PwC banned from auditing listed companies for two years over Satyam Scam

PwC banned from auditing listed companies for two years over Satyam Scam

Late Wednesday evening, Sebi had banned the PW Network from engaging in audit work with any listed company for two years, starting April 2018. A major player in the auditing space, Price Waterhouse has a total of 11 network firms and employs around 3,000 people in India, reports the PTI.

"Listed companies and intermediaries registered with Sebi shall not engage any firm forming part of the PW network for issuing any certificate with respect to compliance of statutory obligations which Sebi is competent to administer and enforce, under various laws for a period of two years", Sebi said in its 108-page order.

"We are disappointed with the findings of the SEBI investigations and the adjudication order. we are confident of getting a stay before this order becomes effective", PwC said in a statement. "The SEBI order relates to a fraud that took place almost a decade ago in which we played no part and had no knowledge of", a spokesperson at the accounting firm said, Reuters reported.

Price Waterhouse Bangalore and its two erstwhile partners - S Gopalakrishnan and Srinivas Talluri - have been ordered to return the wrongful gains of Rs 13,09,01,664 with interest at the rate of 12 percent per annum for nine years within 45 days of the issuance of the order.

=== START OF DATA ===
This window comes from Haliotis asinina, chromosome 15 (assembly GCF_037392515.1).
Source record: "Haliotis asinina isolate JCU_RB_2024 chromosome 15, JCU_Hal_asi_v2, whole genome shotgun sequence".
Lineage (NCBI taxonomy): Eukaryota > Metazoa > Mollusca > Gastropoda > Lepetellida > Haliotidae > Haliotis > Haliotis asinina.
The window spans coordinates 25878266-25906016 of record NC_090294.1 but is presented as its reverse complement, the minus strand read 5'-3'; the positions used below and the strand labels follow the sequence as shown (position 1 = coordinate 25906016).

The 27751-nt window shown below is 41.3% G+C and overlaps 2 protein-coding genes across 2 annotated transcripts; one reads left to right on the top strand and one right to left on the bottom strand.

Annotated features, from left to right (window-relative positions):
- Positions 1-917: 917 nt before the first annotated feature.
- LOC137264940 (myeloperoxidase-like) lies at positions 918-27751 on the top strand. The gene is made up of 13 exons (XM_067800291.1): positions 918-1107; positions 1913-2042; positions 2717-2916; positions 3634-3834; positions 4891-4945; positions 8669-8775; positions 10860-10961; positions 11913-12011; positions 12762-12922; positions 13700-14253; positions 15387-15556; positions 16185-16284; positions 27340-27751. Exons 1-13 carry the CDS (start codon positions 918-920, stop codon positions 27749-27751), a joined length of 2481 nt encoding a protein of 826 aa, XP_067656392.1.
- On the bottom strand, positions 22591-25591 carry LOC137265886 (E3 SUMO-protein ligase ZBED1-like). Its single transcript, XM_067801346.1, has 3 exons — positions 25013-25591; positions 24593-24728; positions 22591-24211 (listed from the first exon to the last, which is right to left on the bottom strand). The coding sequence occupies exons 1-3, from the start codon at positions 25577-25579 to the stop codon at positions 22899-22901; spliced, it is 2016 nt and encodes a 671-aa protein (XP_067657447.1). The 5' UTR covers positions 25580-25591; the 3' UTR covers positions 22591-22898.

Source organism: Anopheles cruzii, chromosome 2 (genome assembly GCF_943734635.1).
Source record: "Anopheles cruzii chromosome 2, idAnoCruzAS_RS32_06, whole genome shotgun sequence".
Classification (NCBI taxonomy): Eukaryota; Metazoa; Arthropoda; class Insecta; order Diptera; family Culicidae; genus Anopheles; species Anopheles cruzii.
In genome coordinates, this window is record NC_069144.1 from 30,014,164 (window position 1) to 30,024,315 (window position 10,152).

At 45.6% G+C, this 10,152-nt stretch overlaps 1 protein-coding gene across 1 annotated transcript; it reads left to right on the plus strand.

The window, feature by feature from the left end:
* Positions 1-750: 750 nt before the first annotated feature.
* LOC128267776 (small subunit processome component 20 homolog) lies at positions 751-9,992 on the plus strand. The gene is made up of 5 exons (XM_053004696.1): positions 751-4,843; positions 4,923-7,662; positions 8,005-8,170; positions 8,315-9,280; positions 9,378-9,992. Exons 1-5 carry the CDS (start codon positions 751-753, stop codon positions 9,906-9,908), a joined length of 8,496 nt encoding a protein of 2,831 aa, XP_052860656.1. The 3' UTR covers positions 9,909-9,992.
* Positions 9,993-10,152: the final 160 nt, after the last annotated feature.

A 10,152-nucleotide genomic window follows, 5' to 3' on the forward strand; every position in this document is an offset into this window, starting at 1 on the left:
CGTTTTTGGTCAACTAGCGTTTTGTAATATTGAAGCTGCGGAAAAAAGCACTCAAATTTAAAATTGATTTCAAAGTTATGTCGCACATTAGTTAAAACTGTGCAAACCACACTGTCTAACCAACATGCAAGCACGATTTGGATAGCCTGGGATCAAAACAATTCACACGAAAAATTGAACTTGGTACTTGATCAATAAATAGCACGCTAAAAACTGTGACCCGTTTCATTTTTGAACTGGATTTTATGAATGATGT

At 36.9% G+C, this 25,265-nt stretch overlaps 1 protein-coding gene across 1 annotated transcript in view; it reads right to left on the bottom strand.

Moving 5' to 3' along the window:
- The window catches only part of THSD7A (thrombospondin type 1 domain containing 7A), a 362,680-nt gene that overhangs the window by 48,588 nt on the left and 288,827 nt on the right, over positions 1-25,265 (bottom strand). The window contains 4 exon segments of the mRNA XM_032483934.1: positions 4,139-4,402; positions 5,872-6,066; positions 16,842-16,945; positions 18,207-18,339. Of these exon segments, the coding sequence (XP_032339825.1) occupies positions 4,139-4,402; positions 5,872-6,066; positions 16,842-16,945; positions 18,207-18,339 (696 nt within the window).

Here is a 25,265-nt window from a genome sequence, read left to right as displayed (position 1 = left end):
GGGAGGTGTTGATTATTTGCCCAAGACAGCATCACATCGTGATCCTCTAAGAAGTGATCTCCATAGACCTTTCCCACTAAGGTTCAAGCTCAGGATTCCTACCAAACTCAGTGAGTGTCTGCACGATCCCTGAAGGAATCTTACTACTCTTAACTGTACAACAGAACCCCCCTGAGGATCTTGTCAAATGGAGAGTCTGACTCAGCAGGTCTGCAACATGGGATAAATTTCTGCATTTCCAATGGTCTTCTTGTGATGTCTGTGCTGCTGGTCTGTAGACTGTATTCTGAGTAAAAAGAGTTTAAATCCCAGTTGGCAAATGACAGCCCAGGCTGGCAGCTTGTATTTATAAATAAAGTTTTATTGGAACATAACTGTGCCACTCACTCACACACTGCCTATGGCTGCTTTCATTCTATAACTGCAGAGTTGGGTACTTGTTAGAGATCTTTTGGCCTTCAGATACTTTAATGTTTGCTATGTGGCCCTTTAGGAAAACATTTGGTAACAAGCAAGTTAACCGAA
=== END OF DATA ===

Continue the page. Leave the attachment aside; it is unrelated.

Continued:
Price Waterhouse had earlier approached the Supreme Court challenging Sebi's jurisdiction over auditors. It needs to be seen whether it would benefit the smaller firms or not, he added.

The decision responds to a fraud perpetuated by Satyam Computer Services and discovered in 2009 which is often compared to the US Enron scandal. In 2012, Satyam was sold to rival Tech Mahindra which dropped the brand.

As per the regulator, an auditor needs to proceed with the audit with an attitude of professional scepticism, and not get swayed by "one's (company) reputation during the critical process of evaluation".

The order related to a fraud that took place almost a decade ago in which it played no part and had no knowledge of, it said.

Ramalinga Raju, founder and former chairman of the erstwhile software services exporter Satyam Computer Services, stunned Indian markets and investors in January 2009, when he admitted that the firm had overstated earnings and assets for several years, in a fraud of more than $1 billion sometimes referred to as "India's Enron".

In a 108-page statement, SEBI said that the manner in which various entities bearing the PwC name had been registered in India in a "nebulous way", made it hard not to take notice of the "loss of faith of the investors in the brand name".

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